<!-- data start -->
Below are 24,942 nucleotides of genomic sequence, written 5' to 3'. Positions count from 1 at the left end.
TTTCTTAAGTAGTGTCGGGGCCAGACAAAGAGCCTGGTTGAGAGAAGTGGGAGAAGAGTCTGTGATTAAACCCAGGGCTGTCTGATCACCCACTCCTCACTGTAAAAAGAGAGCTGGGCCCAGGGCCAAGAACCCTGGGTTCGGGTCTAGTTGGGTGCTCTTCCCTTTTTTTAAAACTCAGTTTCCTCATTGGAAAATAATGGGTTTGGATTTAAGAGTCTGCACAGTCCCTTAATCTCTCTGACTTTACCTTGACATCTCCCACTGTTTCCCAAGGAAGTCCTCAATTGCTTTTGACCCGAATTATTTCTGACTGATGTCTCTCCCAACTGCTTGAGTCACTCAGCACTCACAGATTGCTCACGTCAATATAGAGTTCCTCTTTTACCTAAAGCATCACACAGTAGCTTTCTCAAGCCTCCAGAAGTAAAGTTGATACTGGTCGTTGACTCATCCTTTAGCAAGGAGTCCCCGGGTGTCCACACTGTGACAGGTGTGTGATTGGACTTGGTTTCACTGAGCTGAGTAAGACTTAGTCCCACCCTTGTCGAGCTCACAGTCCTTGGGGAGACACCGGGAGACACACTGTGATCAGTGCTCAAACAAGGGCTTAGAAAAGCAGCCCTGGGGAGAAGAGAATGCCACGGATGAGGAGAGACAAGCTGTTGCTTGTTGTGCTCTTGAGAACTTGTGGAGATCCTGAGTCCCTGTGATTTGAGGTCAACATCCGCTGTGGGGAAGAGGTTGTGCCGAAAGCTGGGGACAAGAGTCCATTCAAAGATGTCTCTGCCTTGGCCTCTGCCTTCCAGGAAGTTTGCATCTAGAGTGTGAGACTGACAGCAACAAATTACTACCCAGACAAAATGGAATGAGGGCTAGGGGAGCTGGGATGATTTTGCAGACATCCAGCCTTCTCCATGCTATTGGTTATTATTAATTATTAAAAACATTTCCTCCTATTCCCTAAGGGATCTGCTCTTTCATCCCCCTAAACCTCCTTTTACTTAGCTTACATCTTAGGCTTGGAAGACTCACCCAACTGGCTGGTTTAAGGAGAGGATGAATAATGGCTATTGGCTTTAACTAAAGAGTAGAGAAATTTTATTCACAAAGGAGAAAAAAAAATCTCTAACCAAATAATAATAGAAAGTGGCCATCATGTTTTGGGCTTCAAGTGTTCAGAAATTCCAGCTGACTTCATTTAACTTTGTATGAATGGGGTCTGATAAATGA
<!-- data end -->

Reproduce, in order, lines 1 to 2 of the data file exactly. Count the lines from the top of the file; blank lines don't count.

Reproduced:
Below are 24,942 nucleotides of genomic sequence, written 5' to 3'. Positions count from 1 at the left end.
TTTCTTAAGTAGTGTCGGGGCCAGACAAAGAGCCTGGTTGAGAGAAGTGGGAGAAGAGTCTGTGATTAAACCCAGGGCTGTCTGATCACCCACTCCTCACTGTAAAAAGAGAGCTGGGCCCAGGGCCAAGAACCCTGGGTTCGGGTCTAGTTGGGTGCTCTTCCCTTTTTTTAAAACTCAGTTTCCTCATTGGAAAATAATGGGTTTGGATTTAAGAGTCTGCACAGTCCCTTAATCTCTCTGACTTTACCTTGACATCTCCCACTGTTTCCCAAGGAAGTCCTCAATTGCTTTTGACCCGAATTATTTCTGACTGATGTCTCTCCCAACTGCTTGAGTCACTCAGCACTCACAGATTGCTCACGTCAATATAGAGTTCCTCTTTTACCTAAAGCATCACACAGTAGCTTTCTCAAGCCTCCAGAAGTAAAGTTGATACTGGTCGTTGACTCATCCTTTAGCAAGGAGTCCCCGGGTGTCCACACTGTGACAGGTGTGTGATTGGACTTGGTTTCACTGAGCTGAGTAAGACTTAGTCCCACCCTTGTCGAGCTCACAGTCCTTGGGGAGACACCGGGAGACACACTGTGATCAGTGCTCAAACAAGGGCTTAGAAAAGCAGCCCTGGGGAGAAGAGAATGCCACGGATGAGGAGAGACAAGCTGTTGCTTGTTGTGCTCTTGAGAACTTGTGGAGATCCTGAGTCCCTGTGATTTGAGGTCAACATCCGCTGTGGGGAAGAGGTTGTGCCGAAAGCTGGGGACAAGAGTCCATTCAAAGATGTCTCTGCCTTGGCCTCTGCCTTCCAGGAAGTTTGCATCTAGAGTGTGAGACTGACAGCAACAAATTACTACCCAGACAAAATGGAATGAGGGCTAGGGGAGCTGGGATGATTTTGCAGACATCCAGCCTTCTCCATGCTATTGGTTATTATTAATTATTAAAAACATTTCCTCCTATTCCCTAAGGGATCTGCTCTTTCATCCCCCTAAACCTCCTTTTACTTAGCTTACATCTTAGGCTTGGAAGACTCACCCAACTGGCTGGTTTAAGGAGAGGATGAATAATGGCTATTGGCTTTAACTAAAGAGTAGAGAAATTTTATTCACAAAGGAGAAAAAAAAATCTCTAACCAAATAATAATAGAAAGTGGCCATCATGTTTTGGGCTTCAAGTGTTCAGAAATTCCAGCTGACTTCATTTAACTTTGTATGAATGGGGTCTGATAAATGA